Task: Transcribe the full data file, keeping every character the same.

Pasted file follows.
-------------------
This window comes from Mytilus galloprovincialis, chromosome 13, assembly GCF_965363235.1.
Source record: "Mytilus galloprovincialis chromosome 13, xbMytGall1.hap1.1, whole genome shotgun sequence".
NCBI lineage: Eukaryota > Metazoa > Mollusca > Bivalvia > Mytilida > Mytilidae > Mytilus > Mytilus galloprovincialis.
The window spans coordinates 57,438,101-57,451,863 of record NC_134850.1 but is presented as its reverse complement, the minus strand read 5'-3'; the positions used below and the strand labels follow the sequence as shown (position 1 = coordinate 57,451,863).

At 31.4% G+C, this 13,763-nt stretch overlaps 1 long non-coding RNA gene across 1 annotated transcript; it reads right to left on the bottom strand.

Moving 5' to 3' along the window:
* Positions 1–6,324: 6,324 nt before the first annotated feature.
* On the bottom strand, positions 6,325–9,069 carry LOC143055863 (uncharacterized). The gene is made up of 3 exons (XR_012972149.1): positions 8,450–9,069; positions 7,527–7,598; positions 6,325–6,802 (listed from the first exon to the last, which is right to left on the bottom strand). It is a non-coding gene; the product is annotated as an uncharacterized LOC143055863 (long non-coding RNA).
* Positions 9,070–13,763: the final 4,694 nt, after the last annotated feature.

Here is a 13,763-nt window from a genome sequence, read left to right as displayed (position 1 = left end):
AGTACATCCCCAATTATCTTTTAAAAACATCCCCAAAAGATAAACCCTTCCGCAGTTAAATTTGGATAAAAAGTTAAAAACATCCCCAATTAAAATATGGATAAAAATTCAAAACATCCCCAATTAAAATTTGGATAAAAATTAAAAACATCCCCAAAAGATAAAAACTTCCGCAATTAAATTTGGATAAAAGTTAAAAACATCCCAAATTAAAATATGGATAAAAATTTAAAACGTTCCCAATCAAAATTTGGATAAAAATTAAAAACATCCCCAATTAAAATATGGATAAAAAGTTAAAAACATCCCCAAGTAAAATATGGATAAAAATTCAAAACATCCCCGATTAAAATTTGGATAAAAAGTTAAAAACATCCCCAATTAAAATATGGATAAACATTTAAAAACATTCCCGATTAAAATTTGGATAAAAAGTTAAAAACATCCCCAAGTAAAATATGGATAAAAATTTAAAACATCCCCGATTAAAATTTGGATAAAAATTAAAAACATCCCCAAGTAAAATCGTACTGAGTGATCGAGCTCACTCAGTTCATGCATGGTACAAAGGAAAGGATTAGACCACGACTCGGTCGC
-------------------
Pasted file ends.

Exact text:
This window comes from Mytilus galloprovincialis, chromosome 13, assembly GCF_965363235.1.
Source record: "Mytilus galloprovincialis chromosome 13, xbMytGall1.hap1.1, whole genome shotgun sequence".
NCBI lineage: Eukaryota > Metazoa > Mollusca > Bivalvia > Mytilida > Mytilidae > Mytilus > Mytilus galloprovincialis.
The window spans coordinates 57,438,101-57,451,863 of record NC_134850.1 but is presented as its reverse complement, the minus strand read 5'-3'; the positions used below and the strand labels follow the sequence as shown (position 1 = coordinate 57,451,863).

At 31.4% G+C, this 13,763-nt stretch overlaps 1 long non-coding RNA gene across 1 annotated transcript; it reads right to left on the bottom strand.

Moving 5' to 3' along the window:
* Positions 1–6,324: 6,324 nt before the first annotated feature.
* On the bottom strand, positions 6,325–9,069 carry LOC143055863 (uncharacterized). The gene is made up of 3 exons (XR_012972149.1): positions 8,450–9,069; positions 7,527–7,598; positions 6,325–6,802 (listed from the first exon to the last, which is right to left on the bottom strand). It is a non-coding gene; the product is annotated as an uncharacterized LOC143055863 (long non-coding RNA).
* Positions 9,070–13,763: the final 4,694 nt, after the last annotated feature.

Here is a 13,763-nt window from a genome sequence, read left to right as displayed (position 1 = left end):
AGTACATCCCCAATTATCTTTTAAAAACATCCCCAAAAGATAAACCCTTCCGCAGTTAAATTTGGATAAAAAGTTAAAAACATCCCCAATTAAAATATGGATAAAAATTCAAAACATCCCCAATTAAAATTTGGATAAAAATTAAAAACATCCCCAAAAGATAAAAACTTCCGCAATTAAATTTGGATAAAAGTTAAAAACATCCCAAATTAAAATATGGATAAAAATTTAAAACGTTCCCAATCAAAATTTGGATAAAAATTAAAAACATCCCCAATTAAAATATGGATAAAAAGTTAAAAACATCCCCAAGTAAAATATGGATAAAAATTCAAAACATCCCCGATTAAAATTTGGATAAAAAGTTAAAAACATCCCCAATTAAAATATGGATAAACATTTAAAAACATTCCCGATTAAAATTTGGATAAAAAGTTAAAAACATCCCCAAGTAAAATATGGATAAAAATTTAAAACATCCCCGATTAAAATTTGGATAAAAATTAAAAACATCCCCAAGTAAAATCGTACTGAGTGATCGAGCTCACTCAGTTCATGCATGGTACAAAGGAAAGGATTAGACCACGACTCGGTCGC